Ditching the CIO title in favour of a customer focus
Andrew Watts - Bendigo Bank
Bendigo and Adelaide Bank's Andrew Watts is racing to give his customers what they want ... before someone else does.
“Customers don't wake up every morning wanting to do their banking,” Watts says.
“They want to live their life, manage their time and grow their business.”
Once upon time Watts was CIO at Bendigo and Adelaide Bank, but has now refocused his attention as the executive in charge of customer service improvement.
There’s method in the decision: Watts now views disruption through the prism of what it means to a customer rather than what it could mean to the bank.
The financial services sector has been profoundly disrupted by technology, which in turn has shifted customer expectations: they're demanding fast, frictionless payments.
They want to do their banking when and where it suits them, but also retain access to a branch network bristling with technology and specialist skills when they need it.
“The most important disruptor is the customer,” Watts told iTnews. “Mobile technology has allowed the customer to take control.”
He says the established banks have to understand that online services and aggregators are already taking the friction out of doing business, and will happily poach account holders who grow frustrated with the service they’re getting.
US banking service Moven is already nipping at Australia’s borders, having signed a licensing deal with Westpac New Zealand, which often acts as Westpac’s sandpit for new technologies.
Moven links a savings account with Kansas-based CBW Bank and a MasterCard-enabled debit card to a smartphone and watch-based financial app that gamifies the process of tracking income and outgoings.
Startups like Moven are making “the front door to banking easy,” Watts says.
Watts is also watching the rise of non-traditional players such as Coles enter the financial services space alongside peer to peer lending, alternative payments platforms from the likes of Apple, PayPal, Square and Mint; and organisations that can analyse consumer spending patterns and predict outcomes or make recommendations.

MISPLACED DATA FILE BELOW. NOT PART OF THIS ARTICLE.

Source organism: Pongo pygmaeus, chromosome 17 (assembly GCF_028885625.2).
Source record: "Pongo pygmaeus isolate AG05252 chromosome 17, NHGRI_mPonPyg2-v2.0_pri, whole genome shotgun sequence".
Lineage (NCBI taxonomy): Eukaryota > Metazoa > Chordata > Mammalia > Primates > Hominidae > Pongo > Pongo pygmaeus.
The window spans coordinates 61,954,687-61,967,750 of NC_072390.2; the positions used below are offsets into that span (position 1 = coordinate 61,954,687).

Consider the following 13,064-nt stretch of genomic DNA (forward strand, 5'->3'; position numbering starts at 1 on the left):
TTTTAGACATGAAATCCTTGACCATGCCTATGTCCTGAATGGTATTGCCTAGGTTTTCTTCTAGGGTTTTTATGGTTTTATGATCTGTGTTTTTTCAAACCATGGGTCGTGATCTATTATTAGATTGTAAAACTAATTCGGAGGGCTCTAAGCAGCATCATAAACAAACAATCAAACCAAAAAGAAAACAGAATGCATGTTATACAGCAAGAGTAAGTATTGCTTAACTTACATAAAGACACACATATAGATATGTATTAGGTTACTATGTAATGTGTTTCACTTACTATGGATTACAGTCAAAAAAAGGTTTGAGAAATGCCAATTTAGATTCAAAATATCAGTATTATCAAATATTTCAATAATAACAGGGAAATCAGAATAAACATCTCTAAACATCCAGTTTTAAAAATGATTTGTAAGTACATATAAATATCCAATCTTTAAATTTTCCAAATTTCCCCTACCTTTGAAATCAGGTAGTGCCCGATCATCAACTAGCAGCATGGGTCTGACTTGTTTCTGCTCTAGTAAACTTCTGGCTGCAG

The bank is keen to play in the space – but in its own way.
There were some raised eyebrows when the bank released a QR-code based contactless payment system called redy last July.
Developed by the bank’s subsidiary, Community Telco Australia, redy also established a virtual currency called “creds” which saw value generated every time consumers used the payment system.
To make a payment, customers scan a QR code on a merchant’s redy terminal. Merchants are charged a 1.5 percent transaction fee, a third of which generates creds that can be used to receive discounts from participating merchants passed on to a range of charities.
The problem with QR codes is that they are clunkier to use than near-field communications chips for contactless payment. But Watts maintains it was a pragmatic solution to a customer need.
He acknowledges demand has been mixed, but says “where the customers in the communities can see the link between using redy - buying local and creating redy points that can be put back into community activity and charities and causes - when that connection works it is successful".
The bank has also just finished work on a new mobile banking application which was “built from the ground-up based on customer feedback”.
“We were able to move that into the market very very quickly and are pushing out new releases based around that application every three to four weeks," Watts says.
“We have delivered the agility through the smart use of integration services, using more iterative and agile techniques in the development of software - but the most important thing is listening to the feedback of our customers and being able to respond to that quickly."
Throwing out the job title
Something must be working. The bank was this week ranked number one in a credit card satisfaction study released by J.D. Power Asia Pacific, which found that Bendigo performed particularly well in customer interaction, coming out ahead of the big four.